The bistate board overseeing the Ohio River Bridges Project will restart the process for finding a toll services operator because of conflict of… Read Story
West Virginia is accepting bids on a plan to allow hydraulic fracturing for natural gas (or “fracking”) beneath the Ohio River. The move would provide… Read Story
Rich Watkins helped pull a car out of the Ohio River in the early 1990s. At the time, Watkins, a volunteer with the Ohio River Sweep, was discovering… Read Story
Two environmental groups filed a federal lawsuit today alleging that Louisville Gas & Electric violated the Clean Water Act by illegally discharging… Read Story
Three energy companies are the first participants in a new program to trade water pollution credits in the Ohio River Basin. Water quality trading is… Read Story
Update 1:25 p.m.: Comments from Division of Water and Louisville Gas & Electric. After collecting a year’s worth of images of what they say are… Read Story
Louisville tap water is safe to drink and there is no methylcyclohexane methanol—or MCHM—detected in the Ohio as of Saturday, according to officials… Read Story
A chemical plume traveling down the Ohio River reached Louisville early this morning, and a water company spokeswoman says the treatment plants are… Read Story
The chemical plume created by a spill in Charleston, West Virginia, is traveling down the Ohio River by Cincinnati today. The spill was discovered… Read Story
The plume of a hazardous chemical from a spill that contaminated the water for 9 counties in West Virginia has made it to the Ohio River. But the… Read Story
For years, biologists have analyzed fish tissue to gauge the water quality in rivers. But in the Ohio River, researchers are now looking at bugs, too.
Ryan Argo and Jamie Wisenall are standing in the shallows of the Ohio River, just outside Owensboro. With long nets, they reach towards the river bottom, scooping up the sediment.
They wade back to the boat, and examine their haul…lots of larvae, and one identifiable leech.
Argo and Wisenall are biologists with the Ohio River Valley Water Sanitation Commission, or ORSANCO. For the past seven months, they’ve spent hours of their time on the river, looking for bugs.
ORSANCO is an interstate commission responsible for regulating pollution on the Ohio River. Its biologists are charged with collecting data about the health of the river. And this year, for the first time, they’ve developed an index that looks at macroinvertebrates—or bugs—to determine whether the river is healthy.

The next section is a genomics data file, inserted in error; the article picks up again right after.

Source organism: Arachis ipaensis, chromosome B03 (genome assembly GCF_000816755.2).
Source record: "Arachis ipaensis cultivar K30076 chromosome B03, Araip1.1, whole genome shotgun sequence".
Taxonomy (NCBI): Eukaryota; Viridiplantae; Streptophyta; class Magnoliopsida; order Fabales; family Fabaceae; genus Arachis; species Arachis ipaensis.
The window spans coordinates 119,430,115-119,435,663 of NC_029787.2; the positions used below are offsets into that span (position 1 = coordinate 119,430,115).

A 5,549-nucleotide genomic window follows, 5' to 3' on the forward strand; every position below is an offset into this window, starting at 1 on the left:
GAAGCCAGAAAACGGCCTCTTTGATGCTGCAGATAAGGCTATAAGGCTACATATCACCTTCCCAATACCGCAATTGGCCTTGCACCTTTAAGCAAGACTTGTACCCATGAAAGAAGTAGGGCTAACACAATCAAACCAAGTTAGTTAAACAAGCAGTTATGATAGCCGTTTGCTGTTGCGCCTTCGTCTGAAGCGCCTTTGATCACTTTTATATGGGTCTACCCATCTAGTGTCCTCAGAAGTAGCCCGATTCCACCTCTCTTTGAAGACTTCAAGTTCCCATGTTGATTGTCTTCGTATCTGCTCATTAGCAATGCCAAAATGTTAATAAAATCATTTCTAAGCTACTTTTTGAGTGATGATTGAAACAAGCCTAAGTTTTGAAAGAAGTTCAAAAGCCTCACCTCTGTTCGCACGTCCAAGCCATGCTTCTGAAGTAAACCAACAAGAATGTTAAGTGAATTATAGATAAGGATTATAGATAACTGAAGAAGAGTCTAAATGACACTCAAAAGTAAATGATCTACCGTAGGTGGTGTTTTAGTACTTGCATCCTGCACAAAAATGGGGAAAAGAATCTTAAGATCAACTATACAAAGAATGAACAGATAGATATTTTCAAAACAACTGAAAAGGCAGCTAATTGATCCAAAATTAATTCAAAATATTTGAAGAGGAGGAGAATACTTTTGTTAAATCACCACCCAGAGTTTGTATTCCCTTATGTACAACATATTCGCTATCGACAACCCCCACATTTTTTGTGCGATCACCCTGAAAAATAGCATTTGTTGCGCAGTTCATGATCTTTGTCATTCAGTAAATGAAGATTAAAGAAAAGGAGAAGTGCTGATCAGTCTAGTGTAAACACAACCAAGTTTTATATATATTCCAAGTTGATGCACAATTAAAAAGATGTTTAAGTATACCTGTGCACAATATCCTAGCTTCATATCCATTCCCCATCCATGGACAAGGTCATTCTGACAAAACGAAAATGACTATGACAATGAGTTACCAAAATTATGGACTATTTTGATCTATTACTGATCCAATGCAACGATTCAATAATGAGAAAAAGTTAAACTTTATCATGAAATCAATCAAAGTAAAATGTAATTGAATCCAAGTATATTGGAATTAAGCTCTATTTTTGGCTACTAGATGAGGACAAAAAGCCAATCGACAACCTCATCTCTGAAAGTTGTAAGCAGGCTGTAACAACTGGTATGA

The index is a way to determine water quality by looking at the quantity and quality of bugs in the river. It involves complicated calculations, but the premise is simple. Biologist Rob Tewes says some bugs are harbingers of health.
“Those are your mayflies, stoneflies and caddisflies,” he said. “By and large those species of those genera are fairly intolerant. And when you have high numbers and high diversity of those three species, by and large it’s agreed upon by the scientific community that you have a pretty good environment there from a water quality standpoint to support those organisms.”
Indexes aren’t anything new. ORSANCO has been sampling fish tissue for years, and using indexes to analyze the data. But macroinvertebrate indexes have historically been used on smaller tributaries. The recently-developed method for the Ohio River is one of the first times a bug index has been used on a body of water this large and complex.
Ryan Argo developed the index. He says using both fish tissue and macroinvertebrate indexes will give regulators a more complete picture over how factors like pollution and invasive species affect the Ohio River as a whole.
“And that’s kind of why you have more than one index because you can kind of assume that if there’s something going wrong with the fish, there’s something that’s going wrong with what the fish are eating,” Argo said. “That’s why we wanted to have another indicator, to basically give our assessments more strength and more power.”
The Ohio River serves a lot of different functions: it’s a major transportation thoroughfare, and provides water for electricity to coal-fired power plants and hydroelectric dams. And, oh yeah, it’s the drinking water for more than 3 million people. Tewes says it’s that last fact that makes the biologist’s work so important.